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Advice on fixed term contract

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397 views 1 replies latest reply: 14 April 2016

Hi, would anyone be able to help and give some advice.  Me and my family are in a rented property we had an extension on our previous tenancy agreement and are currently a year into a 3 year agreement.  We have only just found out that there is no “get out clause”.  We thought we would be able to give the landlord notice as we thought the agreement was periodic but it turns out it isn’t. We desperately want to own our own home and are now lucky enough to be in a position to do it. The landlord isn’t very understanding and isn’t agreeable to  surrendering the agreement. The last 2 gas safety checks have been missed by him is he in breach of the agreement?  and is there any way we could get out of the agreement? 

Any advice would be very welcome thank you. 


Hi Simon

You have an obligation to read any contract before you sign it. When signing any agreement of any kind, even a renewal, you ashould never assume anything is there. If you dont understand any parts of it you should ask the issuing party or seek independent legal advice. Longer contracts with no Break Clause are not uncommon as the Landlord is also unable to incraese the rent suring this time.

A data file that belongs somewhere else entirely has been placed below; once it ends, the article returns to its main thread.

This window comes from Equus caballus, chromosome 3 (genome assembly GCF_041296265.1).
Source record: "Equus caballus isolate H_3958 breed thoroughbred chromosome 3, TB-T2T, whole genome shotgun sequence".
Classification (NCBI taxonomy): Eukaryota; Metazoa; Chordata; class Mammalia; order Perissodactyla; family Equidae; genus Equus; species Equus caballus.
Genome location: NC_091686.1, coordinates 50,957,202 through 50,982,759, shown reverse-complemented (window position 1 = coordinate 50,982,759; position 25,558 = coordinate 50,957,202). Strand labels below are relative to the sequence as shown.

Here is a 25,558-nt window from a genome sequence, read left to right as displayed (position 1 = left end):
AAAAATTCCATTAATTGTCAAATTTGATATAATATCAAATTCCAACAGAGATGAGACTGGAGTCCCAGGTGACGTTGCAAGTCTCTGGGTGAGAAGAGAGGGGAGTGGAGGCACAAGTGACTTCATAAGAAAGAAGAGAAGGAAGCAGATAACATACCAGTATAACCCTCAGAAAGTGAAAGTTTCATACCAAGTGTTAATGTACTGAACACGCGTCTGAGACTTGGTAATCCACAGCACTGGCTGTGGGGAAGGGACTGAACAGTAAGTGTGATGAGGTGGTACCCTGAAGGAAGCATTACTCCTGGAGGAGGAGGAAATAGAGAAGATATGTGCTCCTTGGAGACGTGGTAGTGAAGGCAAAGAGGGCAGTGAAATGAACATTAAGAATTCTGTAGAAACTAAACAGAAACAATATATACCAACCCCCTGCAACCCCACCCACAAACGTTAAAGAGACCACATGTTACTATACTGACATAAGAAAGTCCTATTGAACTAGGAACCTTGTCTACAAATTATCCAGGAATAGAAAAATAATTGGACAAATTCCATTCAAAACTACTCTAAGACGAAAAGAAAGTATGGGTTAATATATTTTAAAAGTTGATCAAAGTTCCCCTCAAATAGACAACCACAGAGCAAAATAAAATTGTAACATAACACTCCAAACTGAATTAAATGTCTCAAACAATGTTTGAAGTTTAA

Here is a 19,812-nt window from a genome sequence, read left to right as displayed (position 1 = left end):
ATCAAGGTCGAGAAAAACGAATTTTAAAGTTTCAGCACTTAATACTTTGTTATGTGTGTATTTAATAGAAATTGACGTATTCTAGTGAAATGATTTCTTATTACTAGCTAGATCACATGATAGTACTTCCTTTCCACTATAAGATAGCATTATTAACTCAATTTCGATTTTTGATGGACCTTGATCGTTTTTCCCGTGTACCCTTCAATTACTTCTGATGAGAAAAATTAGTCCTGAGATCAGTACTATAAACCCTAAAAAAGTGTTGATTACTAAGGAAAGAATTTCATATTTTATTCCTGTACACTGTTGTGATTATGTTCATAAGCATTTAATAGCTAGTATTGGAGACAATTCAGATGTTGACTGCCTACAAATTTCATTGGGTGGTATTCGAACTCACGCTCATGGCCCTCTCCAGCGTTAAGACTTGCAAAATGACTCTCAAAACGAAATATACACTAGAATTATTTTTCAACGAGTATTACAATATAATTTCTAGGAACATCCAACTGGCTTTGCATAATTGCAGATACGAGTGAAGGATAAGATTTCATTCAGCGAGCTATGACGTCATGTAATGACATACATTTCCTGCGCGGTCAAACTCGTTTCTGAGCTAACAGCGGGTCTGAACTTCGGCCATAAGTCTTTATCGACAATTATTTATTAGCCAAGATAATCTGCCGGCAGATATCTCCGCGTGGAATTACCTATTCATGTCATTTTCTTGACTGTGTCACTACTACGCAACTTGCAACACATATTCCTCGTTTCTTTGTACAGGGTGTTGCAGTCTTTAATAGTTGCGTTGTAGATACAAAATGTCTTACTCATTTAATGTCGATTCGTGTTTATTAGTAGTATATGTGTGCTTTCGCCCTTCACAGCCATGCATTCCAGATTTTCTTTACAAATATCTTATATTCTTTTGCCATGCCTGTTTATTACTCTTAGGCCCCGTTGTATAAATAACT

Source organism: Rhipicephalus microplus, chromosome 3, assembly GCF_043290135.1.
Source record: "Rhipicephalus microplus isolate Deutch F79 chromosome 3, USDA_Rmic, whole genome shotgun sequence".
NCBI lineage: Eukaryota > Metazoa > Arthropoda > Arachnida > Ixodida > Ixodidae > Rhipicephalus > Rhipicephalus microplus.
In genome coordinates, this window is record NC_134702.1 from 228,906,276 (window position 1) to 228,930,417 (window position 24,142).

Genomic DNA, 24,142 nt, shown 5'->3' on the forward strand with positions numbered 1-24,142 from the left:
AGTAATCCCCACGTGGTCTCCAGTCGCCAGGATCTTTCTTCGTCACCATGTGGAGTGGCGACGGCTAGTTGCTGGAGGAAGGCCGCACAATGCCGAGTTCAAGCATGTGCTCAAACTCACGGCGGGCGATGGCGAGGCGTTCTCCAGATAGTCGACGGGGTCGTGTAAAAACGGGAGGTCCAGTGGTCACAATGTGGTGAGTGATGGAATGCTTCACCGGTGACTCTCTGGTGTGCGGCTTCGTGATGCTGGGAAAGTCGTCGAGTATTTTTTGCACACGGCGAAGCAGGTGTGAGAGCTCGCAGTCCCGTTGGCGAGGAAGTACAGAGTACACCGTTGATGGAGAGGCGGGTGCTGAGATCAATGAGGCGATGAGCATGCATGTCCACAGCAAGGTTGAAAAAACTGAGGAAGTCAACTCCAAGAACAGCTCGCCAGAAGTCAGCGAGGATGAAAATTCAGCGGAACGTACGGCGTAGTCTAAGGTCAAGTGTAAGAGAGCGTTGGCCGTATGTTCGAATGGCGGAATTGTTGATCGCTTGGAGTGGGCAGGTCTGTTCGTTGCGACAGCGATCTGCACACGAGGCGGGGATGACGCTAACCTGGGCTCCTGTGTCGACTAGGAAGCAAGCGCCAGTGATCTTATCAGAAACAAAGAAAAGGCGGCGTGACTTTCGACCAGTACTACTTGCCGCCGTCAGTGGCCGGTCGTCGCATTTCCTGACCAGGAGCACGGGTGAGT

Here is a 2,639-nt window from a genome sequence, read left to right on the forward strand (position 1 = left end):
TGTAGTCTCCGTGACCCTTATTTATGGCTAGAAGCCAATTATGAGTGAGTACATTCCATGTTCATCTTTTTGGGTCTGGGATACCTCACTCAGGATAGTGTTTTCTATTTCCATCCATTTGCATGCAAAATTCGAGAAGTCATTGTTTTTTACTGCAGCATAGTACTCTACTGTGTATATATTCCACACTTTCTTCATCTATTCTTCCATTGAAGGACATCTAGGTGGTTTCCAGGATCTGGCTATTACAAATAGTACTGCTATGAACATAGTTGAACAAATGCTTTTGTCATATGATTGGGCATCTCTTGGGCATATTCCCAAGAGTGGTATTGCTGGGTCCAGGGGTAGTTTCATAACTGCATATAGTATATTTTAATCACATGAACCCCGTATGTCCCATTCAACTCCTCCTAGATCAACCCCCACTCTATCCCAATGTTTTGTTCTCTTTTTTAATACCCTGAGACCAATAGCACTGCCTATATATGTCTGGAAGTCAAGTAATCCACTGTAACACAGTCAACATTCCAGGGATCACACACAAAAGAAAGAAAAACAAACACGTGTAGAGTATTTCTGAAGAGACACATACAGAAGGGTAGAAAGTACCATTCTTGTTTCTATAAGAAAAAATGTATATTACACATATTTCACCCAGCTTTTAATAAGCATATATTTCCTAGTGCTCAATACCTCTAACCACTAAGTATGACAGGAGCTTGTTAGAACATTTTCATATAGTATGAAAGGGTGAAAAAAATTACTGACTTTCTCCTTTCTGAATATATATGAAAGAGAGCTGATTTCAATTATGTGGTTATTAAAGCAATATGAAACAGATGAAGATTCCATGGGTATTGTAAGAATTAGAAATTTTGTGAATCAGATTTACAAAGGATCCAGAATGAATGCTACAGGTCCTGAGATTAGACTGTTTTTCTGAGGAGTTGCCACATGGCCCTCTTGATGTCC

Many Landlords have issues about releasing Tenants early due to fees they have paid the applicable agent which are usually a percentage of the contract value- the longer the contract the higher the fee!

The breach of Gas Safety reg’s is very, very serious and this should be addressed as a matter of urgency to ensure you and your family are safe. Whilst he could be fined for this, and it would prevent HIM from serving notice in you, I am not sure this would enable you to break a contract early. Although, he may let you go to avoid any applicable fines??

With most Landlords, as long as you can find a replacement tenant, paying the same or more rent and are willing to cover any applicable costs (such as a tenancy agreement, etc) then there is no reason a Landlord should say no.

However, you eneterd a 3 year contract and now want to break that, so I would try and find some common ground with the Landlord and reassure any fears he may have about voud periods or costs for placing new tenants.

Short of that seek independent legal advice.

Hope that helps.

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